Paul Graham on Photography

For my current class at ICP (Photography as Practise: The Daily Blog), Lauren Silberman asked us to read two essays by Paul Graham.  Graham is a British photographer whose work explores “… the fertile territory where the descriptive and artistic aspects of photography coalesce, often tackling difficult subject matter for a medium that engages with the observable world.” (Gallery Press Release, 2008).

We read The Unreasonable Apple from February 2010 and Photography is Easy, Photography is Difficult, his Yale MFA Photography Graduation speech from February 2009.

Here are several quotes that are thought provoking, inspiring and challenging…interspersed with several of Graham’s images from different projects.

“…there remains a sizeable part of the art world that simply does not get photography.  They get artists who use photography to illustrate their ideas, installations, performances and concepts, who ‘deploy’ the medium as one of a range of artistic strategies to complete their work.  But photography for and of itself–photographs taken from the world as it is–are misunderstood as a collection of random observations and lucky moments, or muddled up with photojournalism, or tarred with a semi-derogatory ‘documentary’ tag.”  (The Unreasonable Apple)

“…how do you explain what Garry Winogrand did on a real New York street when he ‘just’ took the picture?  Or for that matter what Stephen Shore created with his deadpan image of a crossroads in El Paso?  Anyone with an ounce of sensitivity knows they did something there, and something utterly remarkable at that, but…what?  How do we articulate this uniquely photographic creative act, and express what it amounts to….?” (The Unreasonable Apple)

Television Portraits, Paul Graham

on the nature of photography of a certain kind:

“…the nature of the creative act when you dance with life itself–when you form the meaningless world into photographs, then form those photographs into a meaningful world.” (The Unreasonable Apple)

Paul Graham

From Empty Heaven, Paul Graham, 1989-1995

“…artists strive to pierce the opaque thershold of the now, to express something of the thus and so of life at the point they recognised it.  They struggle through photography to to define these moments and bring them forward in time to us, to the here and now, so that with the clarity of hindsight, we may glimpse something of what it was they perceived.  Perhaps here we have stumbled upon a partial, but nonetheless astonishing description of the creative act at the heart of serious photography: nothing less than the measuring and folding of the cloth of time itself.”

From Toubled Land by Paul Graham, 1984-86

In an interview with Graham in June of 2007, Richard Woodward asked him about the appeal of photography books.  As someone who LOVES and spends way too much money on photography books, I just had to share Graham’s response.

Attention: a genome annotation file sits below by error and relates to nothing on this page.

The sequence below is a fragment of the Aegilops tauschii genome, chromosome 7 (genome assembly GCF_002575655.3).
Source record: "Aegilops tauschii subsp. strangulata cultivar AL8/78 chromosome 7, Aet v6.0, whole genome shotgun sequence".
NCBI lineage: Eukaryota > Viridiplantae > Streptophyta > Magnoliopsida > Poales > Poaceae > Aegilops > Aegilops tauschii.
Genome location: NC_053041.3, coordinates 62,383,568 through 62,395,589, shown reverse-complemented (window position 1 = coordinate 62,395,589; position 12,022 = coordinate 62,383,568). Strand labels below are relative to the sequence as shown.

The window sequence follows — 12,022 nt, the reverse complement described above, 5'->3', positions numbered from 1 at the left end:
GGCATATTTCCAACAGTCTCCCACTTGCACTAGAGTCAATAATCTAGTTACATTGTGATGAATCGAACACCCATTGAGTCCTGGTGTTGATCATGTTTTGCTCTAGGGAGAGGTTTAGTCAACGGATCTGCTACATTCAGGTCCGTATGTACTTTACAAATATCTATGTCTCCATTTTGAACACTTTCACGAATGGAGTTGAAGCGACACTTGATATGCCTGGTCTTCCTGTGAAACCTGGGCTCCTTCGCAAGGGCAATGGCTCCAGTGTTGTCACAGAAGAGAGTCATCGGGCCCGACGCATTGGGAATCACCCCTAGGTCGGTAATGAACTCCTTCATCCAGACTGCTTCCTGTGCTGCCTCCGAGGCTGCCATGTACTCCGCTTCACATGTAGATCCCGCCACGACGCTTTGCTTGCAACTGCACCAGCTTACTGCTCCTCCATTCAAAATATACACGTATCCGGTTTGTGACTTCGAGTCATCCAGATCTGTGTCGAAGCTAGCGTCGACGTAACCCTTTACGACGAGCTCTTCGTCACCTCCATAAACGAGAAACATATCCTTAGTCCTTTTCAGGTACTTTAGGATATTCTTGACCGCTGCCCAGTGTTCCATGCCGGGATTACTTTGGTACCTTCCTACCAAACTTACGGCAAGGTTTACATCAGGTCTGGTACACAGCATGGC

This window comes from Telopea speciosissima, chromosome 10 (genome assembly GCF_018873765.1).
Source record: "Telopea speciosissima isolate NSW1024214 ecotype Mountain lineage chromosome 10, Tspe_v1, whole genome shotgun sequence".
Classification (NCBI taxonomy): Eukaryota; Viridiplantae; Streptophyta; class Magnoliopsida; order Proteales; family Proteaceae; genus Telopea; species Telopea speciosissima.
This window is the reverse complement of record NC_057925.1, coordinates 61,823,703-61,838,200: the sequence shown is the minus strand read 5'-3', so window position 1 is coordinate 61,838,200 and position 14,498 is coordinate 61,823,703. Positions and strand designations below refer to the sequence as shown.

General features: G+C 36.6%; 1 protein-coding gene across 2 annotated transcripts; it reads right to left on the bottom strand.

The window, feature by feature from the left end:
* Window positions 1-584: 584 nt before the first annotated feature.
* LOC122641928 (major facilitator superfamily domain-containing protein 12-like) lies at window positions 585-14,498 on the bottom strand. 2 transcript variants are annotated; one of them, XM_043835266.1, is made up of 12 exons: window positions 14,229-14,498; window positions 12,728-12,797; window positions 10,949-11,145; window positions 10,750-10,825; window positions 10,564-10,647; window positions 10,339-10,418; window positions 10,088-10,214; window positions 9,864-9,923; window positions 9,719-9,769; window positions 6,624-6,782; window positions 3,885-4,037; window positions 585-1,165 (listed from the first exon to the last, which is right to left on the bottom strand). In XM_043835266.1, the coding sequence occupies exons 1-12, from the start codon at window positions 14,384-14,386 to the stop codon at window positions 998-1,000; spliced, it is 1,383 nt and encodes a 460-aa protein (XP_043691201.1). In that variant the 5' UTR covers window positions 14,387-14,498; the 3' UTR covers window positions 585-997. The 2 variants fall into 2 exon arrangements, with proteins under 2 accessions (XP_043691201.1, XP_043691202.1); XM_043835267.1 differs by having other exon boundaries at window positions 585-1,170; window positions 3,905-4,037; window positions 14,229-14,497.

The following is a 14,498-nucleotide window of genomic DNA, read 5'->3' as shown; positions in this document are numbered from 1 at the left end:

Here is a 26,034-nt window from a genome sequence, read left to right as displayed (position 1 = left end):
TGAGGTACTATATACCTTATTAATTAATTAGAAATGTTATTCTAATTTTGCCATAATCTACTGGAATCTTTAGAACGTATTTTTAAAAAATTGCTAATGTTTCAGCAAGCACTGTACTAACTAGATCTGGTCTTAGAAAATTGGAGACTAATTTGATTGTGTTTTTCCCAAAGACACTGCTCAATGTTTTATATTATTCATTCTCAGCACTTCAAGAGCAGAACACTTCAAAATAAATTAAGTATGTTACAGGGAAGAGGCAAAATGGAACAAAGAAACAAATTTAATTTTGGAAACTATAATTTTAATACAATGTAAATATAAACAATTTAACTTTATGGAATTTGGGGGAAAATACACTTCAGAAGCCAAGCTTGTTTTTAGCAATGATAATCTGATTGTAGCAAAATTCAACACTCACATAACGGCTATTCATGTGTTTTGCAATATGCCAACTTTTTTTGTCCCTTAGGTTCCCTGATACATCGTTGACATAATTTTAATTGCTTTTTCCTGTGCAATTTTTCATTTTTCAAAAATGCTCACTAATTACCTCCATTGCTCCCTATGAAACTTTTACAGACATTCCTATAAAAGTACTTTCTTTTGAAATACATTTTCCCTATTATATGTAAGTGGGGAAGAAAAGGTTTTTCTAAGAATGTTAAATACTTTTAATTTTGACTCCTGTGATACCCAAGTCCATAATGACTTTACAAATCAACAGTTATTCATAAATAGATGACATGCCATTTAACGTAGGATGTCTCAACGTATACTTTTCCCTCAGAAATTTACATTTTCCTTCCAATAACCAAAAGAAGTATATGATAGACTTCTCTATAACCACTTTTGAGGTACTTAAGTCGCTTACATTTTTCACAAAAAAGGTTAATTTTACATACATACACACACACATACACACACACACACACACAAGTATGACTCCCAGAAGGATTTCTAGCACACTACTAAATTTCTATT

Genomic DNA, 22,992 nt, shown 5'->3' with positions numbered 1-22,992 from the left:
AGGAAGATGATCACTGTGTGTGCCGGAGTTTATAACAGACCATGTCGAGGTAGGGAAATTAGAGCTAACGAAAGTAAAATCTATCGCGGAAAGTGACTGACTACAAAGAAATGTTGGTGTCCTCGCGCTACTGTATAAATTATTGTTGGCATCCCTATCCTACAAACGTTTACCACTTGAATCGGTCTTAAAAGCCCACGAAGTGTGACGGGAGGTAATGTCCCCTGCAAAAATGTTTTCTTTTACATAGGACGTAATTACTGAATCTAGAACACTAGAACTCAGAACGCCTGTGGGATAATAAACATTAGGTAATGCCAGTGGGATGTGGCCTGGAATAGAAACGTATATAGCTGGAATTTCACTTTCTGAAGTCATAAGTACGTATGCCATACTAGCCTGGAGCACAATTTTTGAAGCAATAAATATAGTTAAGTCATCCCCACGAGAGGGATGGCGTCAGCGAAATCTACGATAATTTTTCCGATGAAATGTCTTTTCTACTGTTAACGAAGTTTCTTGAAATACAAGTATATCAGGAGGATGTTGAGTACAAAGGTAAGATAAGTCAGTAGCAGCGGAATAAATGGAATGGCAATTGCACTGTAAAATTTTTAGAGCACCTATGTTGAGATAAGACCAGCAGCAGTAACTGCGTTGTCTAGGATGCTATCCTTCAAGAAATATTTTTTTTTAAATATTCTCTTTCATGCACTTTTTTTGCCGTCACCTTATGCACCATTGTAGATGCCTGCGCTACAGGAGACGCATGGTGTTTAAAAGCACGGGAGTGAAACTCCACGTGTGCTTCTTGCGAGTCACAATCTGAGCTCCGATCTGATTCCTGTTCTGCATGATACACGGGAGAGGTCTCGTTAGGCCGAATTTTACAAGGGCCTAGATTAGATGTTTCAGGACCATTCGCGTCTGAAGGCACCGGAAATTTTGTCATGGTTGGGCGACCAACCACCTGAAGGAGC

“John Gossage made a great comment that his books are the original work. It’s the summation of one’s endeavors—the book is the work. Now, a painter or a sculptor can have a catalogue of their work but… it’s completely different in photography. It is the exact thing—maybe a little smaller scale—but with a one-on-one dialogue when you read it. Looking at a Nan Goldin book is quite different from viewing her photographs on the wall with other people around you. The book is personal and direct, from the artist to you, complete and faithful.”

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4 thoughts on “Paul Graham on Photography

  1. Re: Paul Graham on Photography. No one EVER just takes a picture. A long, deep, complicated list of factors happens instantly and simultaneously in the split seconds prior to the “moment”. The accumulation of all we are, all we are not, that which we love, what we hate, what we wish for, and what we wish we weren’t, all wrapped up in a neat little action called the shutter button push. Our heart and soul and brain and stomach, our memories and our wishes for later, all connected for a fraction of a moment in time, it’s duration — the width of an eyelash. Self portraits, every single one of them. EG.

  2. Thanks, Ed–beautifully said. “…the width of an eyelash…” to capture a memory, a dream, a meditation…that challenge is what keeps me shooting, challenged to see in a new way every time I look through the viewfinder….

    • Cathy — the greatest photography lesson I ever heard came from one of the most unusual of places. The book, “The Little Prince”, (St. Exupery ). One paragraph, loosely translated, ‘Whats most important is invisible to the eyes. Only with the heart can one truly see’.

      Shooting indoors with the view camera forced me to abandon my eyes and rely almost exclusively on the feel of the moment. You could hardly focus and barely see what was going on. Exposures were somewhere between 1/2 and 2 seconds most of the time. But magic happens when you least expect it might.

      Try something. This might be the first time I ever really verbalized this, but throw away all the rules you ever learned about photography. Whatever you are not supposed to do, do. Just play. Take the camera away from your eyes and really concentrate on what’s out there. Shoot without looking through the viewfinder. Crazy right ??? Sometimes we get so focused on the rules, we lose sight of whats important. ( I’m sorry, but I need more time to think about exactly what i’m trying to say)
      Plus, I’m falling asleep, so I’m going to say goodnight. Sorry, but to be continued………Eddie.

  3. Eddie, thanks so much for your comments and challenge to leave the rules, and PLAY and see in new ways. I will take that with me! I must see the images you created that you describe above! so agree that magic happens and when you least expect it…that is what I so love about photography, not to mention life!!!

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